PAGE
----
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Separating a color signal into illumination and surface reflectance components: theory and applications

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3 Author(s)
J. Ho ; Sch. of Comput. Sci., Simon Fraser Univ., Vancouver, BC, Canada ; B. V. Funt ; M. S. Drew

A separation algorithm for achieving color constancy and theorems concerning its accuracy are presented. The algorithm requires extra information, over and above the usual three values mapping human cone responses, from the optical system. However, with this additional information-specifically, a sampling across the visible range of the reflected, color-signal spectrum impinging on the optical sensor-the authors are able to separate the illumination spectrum from the surface reflectance spectrum contained in the color-signal spectrum which is, of course, the product of these two spectra. At the heart of the separation algorithm is a general statistical method for finding the best illumination and reflectance spectra, within a space represented by finite-dimensional linear models of statistically typical spectra, whose product closely corresponds to the spectrum of the actual color signal. Using this method, the authors are able to increase the dimensionality of the finite-dimensional linear model for surfaces to a realistic value. One method of generating the spectral samples required for the separation algorithm is to use the chromatic aberration effects of a lens. An example of this is given. The accuracy achieved in a large range of tests is detailed, and it is shown that agreement with actual surface reflectance is excellent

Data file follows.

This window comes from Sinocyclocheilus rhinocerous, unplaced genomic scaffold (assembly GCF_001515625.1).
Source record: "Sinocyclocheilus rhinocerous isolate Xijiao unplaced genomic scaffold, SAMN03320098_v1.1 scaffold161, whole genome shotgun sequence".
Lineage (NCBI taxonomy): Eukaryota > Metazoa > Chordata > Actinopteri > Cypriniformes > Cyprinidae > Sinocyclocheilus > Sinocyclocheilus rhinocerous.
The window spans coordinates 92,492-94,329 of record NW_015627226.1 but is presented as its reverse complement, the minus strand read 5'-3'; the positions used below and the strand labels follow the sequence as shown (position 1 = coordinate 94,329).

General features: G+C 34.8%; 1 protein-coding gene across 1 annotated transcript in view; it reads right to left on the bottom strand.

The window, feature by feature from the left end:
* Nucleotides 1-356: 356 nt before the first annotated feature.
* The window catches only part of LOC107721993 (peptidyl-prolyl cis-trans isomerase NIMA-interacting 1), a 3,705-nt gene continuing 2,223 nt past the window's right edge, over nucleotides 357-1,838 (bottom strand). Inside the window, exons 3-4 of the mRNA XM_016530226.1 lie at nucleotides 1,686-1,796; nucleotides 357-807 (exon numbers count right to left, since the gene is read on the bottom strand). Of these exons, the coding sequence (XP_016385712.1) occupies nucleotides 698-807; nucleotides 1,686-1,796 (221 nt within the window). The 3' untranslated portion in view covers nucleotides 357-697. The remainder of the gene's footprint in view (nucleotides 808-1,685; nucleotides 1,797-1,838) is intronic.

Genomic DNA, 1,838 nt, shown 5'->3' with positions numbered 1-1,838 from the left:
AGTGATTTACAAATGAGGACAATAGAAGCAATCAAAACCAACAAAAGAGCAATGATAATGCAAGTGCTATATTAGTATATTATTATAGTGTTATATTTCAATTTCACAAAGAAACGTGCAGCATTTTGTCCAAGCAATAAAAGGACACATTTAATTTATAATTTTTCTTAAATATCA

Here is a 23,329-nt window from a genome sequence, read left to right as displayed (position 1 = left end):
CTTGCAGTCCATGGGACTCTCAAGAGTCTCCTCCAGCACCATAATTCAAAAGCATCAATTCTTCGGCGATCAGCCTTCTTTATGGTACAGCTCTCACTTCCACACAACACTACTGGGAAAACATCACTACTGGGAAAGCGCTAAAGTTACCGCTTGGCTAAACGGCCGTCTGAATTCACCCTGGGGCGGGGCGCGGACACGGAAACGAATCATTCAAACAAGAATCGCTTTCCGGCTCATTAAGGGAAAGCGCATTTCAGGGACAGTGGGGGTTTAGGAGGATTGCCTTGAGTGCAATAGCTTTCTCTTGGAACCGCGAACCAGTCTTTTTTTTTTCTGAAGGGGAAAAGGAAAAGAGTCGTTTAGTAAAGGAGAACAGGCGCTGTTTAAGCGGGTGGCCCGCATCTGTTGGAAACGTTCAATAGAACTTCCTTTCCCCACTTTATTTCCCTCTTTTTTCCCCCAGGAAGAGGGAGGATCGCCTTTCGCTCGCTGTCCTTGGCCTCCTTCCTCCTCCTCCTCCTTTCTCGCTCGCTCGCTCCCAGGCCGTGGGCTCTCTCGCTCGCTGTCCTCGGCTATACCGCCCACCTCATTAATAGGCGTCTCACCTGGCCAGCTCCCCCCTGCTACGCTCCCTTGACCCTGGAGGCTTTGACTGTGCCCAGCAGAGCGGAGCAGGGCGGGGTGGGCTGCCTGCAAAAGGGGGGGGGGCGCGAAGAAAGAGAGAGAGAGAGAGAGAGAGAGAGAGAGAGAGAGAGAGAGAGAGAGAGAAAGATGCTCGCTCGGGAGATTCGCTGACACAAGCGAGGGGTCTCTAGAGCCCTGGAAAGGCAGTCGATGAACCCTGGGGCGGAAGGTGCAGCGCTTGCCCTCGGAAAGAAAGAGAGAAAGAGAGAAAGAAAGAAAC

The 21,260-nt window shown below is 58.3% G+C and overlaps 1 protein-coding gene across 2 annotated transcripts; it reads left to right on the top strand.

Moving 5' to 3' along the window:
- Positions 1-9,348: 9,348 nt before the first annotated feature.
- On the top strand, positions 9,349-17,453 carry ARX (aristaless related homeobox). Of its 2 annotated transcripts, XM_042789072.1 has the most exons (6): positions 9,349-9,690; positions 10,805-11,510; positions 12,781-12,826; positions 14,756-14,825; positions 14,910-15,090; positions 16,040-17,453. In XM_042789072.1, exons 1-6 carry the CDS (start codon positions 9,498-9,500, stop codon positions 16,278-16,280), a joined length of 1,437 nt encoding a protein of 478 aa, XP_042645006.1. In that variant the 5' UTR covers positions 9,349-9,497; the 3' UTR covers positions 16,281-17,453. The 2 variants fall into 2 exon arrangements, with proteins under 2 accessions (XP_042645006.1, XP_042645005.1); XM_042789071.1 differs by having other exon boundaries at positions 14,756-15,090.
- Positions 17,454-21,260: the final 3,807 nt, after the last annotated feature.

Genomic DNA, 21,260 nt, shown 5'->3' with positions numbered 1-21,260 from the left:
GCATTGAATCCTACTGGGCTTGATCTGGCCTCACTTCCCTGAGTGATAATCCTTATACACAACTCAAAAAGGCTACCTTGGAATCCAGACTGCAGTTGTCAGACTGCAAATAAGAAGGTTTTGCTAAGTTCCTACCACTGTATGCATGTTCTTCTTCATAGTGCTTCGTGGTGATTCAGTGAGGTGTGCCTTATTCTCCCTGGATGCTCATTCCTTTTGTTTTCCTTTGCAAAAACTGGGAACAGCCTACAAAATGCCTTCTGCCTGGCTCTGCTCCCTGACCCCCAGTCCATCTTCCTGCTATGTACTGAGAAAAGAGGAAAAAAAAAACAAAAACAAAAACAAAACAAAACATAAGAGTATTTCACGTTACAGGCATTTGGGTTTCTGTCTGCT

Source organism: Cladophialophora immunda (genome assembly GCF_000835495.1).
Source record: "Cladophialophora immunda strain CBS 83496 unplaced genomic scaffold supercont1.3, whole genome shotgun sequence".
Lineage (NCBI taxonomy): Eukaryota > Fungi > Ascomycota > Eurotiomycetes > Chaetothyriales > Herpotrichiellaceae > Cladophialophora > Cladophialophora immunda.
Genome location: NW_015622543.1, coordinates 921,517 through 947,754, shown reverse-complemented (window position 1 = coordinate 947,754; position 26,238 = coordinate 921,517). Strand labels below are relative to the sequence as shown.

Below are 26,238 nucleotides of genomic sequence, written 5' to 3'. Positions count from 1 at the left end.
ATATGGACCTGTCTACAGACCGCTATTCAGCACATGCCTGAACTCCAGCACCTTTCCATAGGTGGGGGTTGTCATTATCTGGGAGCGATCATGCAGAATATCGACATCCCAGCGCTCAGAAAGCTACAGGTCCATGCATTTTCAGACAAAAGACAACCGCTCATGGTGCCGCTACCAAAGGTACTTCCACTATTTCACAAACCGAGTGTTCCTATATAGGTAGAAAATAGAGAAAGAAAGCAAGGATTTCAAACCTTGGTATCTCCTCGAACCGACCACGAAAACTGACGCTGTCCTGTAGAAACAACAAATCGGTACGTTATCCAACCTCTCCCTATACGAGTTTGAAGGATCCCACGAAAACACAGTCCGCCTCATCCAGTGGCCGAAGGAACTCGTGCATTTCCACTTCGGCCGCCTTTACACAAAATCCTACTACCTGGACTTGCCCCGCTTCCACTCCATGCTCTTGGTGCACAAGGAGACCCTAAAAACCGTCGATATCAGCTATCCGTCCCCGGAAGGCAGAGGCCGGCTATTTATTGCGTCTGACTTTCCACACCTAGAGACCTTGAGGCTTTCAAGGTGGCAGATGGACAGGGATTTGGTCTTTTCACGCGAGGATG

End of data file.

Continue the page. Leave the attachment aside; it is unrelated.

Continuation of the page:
Published in:

IEEE Transactions on Pattern Analysis and Machine Intelligence  (Volume:12 ,  Issue: 10 )